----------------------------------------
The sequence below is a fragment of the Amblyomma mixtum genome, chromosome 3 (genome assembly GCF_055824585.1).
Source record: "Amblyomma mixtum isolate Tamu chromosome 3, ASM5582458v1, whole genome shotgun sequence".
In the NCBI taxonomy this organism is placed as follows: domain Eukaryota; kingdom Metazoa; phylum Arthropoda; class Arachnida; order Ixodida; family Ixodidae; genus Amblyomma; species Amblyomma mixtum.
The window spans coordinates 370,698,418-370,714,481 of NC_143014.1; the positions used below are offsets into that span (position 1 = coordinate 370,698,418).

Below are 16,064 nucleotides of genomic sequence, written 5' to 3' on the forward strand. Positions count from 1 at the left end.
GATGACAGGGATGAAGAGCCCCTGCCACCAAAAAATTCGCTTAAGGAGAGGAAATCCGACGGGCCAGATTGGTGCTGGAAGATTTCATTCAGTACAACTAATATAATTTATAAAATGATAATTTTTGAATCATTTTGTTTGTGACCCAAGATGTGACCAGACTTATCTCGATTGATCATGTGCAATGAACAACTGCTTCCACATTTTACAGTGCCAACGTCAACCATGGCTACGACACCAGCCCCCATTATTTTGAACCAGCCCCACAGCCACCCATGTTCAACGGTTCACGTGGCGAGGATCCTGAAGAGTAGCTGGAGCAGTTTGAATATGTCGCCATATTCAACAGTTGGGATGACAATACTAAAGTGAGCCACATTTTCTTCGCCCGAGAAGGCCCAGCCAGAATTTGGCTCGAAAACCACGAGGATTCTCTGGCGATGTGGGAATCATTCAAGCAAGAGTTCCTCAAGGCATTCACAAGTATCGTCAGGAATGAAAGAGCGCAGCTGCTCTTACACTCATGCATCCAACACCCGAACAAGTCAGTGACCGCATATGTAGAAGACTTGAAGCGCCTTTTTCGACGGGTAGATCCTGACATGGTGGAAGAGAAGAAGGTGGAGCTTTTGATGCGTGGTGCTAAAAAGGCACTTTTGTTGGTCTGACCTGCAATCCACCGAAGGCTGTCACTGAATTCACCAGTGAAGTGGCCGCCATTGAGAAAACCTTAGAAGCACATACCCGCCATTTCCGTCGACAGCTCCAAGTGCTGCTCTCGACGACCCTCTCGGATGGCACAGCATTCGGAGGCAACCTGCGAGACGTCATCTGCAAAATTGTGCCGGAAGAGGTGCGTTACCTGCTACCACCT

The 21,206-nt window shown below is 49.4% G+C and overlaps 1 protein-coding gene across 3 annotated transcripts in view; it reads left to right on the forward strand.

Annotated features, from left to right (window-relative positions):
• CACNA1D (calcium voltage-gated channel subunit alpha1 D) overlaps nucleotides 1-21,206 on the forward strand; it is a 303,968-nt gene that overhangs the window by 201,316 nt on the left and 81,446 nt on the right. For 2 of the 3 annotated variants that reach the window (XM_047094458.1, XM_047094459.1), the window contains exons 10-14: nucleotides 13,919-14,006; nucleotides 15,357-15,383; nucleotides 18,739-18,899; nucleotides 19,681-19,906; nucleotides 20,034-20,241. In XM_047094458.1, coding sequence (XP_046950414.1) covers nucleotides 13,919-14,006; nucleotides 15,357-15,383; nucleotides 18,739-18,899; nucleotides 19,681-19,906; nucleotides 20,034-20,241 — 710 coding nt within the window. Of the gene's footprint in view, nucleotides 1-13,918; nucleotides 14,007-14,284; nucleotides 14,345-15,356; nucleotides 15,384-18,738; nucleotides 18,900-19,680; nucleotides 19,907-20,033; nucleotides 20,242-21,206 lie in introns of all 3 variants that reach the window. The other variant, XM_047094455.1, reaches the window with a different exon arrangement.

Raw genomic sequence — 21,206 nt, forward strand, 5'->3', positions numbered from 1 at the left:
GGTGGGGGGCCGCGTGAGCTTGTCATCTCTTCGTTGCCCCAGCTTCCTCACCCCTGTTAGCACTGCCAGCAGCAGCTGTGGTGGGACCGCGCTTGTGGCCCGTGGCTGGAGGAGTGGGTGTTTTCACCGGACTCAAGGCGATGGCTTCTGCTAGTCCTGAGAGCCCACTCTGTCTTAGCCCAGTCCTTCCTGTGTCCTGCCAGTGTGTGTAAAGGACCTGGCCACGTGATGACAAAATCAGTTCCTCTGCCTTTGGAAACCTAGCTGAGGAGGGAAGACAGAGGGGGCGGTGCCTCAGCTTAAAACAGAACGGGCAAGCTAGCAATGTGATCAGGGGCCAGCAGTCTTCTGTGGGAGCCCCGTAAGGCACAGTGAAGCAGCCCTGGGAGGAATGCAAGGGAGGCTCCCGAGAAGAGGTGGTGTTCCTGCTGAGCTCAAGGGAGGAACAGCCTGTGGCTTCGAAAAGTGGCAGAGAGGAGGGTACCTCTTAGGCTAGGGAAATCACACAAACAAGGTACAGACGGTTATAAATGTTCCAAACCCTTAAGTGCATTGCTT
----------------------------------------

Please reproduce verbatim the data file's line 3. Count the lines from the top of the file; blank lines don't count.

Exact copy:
In the NCBI taxonomy this organism is placed as follows: domain Eukaryota; kingdom Metazoa; phylum Arthropoda; class Arachnida; order Ixodida; family Ixodidae; genus Amblyomma; species Amblyomma mixtum.